Study: Stress Affects Learning
By: Jenna Savage
In the past, we reported about how a reasonable amount of anxiety can help people to perform their best. When anxiety is used as a motivating factor, it can encourage individuals to be punctual and to work hard. In fact, being completely devoid of anxiety can influence individuals to work with less effort than their anxious counterparts. Recently, a study conducted by psychologists Dr. Lars Schwabe and Dr. Oliver Wolf and published in the Journal of Neuroscience has shown that stress, too, can impact individuals – but not in a positive way. Rather, stress affects how hard the brains work and determines the brain’s learning strategies, according to PsychCentral.
The study consisted of 59 participants, half of whom were directed to put their hands in cold water for three minutes, which in turn caused them stress. The other group put their hands in warm water, which was less stressful of an experience. Then the psychologists had them perform an activity known as “weather prediction,” during which the participants analyzed different playing cards with symbols to determine the combinations that would lead to rain or sunshine.
While they engaged in the activity, the researchers monitored brain activity with magnetic resonance imaging (MRI). They were able to track which brain areas were active while the participants made their predictions, and found that the way people learned how to make their predictions varied based on whether or not they were stressed.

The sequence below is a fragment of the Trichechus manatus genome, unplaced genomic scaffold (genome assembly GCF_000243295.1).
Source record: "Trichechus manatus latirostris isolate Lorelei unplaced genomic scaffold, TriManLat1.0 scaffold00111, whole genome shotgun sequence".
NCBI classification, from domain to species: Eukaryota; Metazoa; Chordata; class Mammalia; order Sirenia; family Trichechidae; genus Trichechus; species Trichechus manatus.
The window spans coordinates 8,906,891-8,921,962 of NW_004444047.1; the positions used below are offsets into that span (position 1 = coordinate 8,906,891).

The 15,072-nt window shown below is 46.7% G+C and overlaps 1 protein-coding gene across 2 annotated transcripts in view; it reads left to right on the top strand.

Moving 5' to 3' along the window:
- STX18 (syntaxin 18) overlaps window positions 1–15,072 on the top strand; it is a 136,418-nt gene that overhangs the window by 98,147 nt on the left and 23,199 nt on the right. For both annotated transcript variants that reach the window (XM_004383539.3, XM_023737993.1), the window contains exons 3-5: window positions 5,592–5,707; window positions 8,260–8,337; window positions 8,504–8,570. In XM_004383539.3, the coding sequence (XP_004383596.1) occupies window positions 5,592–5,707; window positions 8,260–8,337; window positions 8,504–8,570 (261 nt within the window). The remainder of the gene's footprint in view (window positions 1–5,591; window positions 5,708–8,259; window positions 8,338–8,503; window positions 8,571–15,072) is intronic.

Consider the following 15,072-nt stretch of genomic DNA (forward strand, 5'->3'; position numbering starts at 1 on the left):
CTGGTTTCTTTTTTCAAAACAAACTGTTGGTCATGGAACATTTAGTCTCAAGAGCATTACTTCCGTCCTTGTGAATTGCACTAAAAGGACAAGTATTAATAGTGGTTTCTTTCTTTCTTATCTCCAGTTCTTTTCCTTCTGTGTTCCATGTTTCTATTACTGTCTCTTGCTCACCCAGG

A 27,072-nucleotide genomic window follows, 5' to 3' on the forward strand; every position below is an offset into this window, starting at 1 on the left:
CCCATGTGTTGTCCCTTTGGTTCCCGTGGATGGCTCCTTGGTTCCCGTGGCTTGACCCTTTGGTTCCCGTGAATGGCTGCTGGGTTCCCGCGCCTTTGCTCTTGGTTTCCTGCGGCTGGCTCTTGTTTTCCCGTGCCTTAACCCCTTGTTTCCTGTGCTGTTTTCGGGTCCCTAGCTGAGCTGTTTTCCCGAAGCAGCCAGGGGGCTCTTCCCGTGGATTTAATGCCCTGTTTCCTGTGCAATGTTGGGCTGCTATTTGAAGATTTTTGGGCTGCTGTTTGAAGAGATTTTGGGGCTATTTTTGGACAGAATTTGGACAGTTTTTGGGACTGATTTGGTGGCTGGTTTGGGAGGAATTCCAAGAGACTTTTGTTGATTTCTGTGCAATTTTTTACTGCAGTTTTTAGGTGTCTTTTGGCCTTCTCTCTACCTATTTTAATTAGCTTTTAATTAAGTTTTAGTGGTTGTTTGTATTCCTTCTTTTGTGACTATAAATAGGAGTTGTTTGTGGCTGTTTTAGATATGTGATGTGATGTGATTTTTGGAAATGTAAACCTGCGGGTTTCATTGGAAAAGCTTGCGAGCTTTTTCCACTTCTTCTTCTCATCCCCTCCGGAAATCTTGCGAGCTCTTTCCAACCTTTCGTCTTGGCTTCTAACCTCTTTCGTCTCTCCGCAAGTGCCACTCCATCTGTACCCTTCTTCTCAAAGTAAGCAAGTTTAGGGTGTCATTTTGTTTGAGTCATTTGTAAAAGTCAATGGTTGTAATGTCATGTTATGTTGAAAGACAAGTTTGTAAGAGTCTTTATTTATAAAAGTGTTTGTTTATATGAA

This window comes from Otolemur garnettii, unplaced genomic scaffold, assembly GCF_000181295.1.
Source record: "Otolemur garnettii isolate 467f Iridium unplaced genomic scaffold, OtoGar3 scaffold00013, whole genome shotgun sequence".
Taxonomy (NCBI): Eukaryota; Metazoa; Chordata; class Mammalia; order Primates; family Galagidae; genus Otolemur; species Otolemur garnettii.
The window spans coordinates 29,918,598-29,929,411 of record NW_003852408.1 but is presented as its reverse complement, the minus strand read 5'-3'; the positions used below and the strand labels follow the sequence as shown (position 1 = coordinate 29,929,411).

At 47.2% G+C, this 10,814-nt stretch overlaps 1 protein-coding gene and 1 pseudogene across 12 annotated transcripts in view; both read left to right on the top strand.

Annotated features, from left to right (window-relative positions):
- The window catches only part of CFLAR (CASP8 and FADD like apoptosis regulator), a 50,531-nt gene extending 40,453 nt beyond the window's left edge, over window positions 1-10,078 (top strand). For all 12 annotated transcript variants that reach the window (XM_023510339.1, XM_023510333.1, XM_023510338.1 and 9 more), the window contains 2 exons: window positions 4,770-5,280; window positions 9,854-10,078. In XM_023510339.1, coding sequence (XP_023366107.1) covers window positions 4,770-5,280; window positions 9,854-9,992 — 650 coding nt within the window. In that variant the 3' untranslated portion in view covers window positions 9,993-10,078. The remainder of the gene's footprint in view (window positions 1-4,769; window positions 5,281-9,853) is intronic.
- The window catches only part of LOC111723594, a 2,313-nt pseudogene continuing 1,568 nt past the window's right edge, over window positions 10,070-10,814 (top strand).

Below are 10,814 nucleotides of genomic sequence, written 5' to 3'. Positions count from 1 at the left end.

In the end, non-stressed individuals were discovered to rely on the hippocampus region of their brains, which activates long-term memory. Meanwhile, stressed individuals relied on the striatum area of their brain – an important area for learning that takes place on an unconscious level. Whereas unstressed individuals looked at individual symbols and employed simple learning methods, stressed individuals were more complex, instead focusing on the combination of symbols and an unconscious, “gut” learning process. In addition, the stressed participants could not verbalize their learning strategies, due to the unconscious and complex nature of the processes.
These results indicate that stress disrupts the hippocampus from performing and keeps conscious learning from taking place. However, the study also showed that the brain adapts by utilizing other methods of learning – in particular, activation of the striatum – to save the learning process. Stressed brains worked harder, but they did manage to save learning despite the stress.
Such results indicate that stress affects the way people learn. And while it may not completely hinder the learning of a task, it certainly doesn’t make the process easy for the study participants. Relaxation techniques are therefore important – they help individuals calm down and clear their minds so that the hippocampus can once again take over the learning process.
In the event that you find yourself stressed while you are trying to study or learn a task, give yourself a few minutes to take some deep breaths, do something you enjoy, or take a break in some other way. That way you save yourself – and your brain – from extra effort.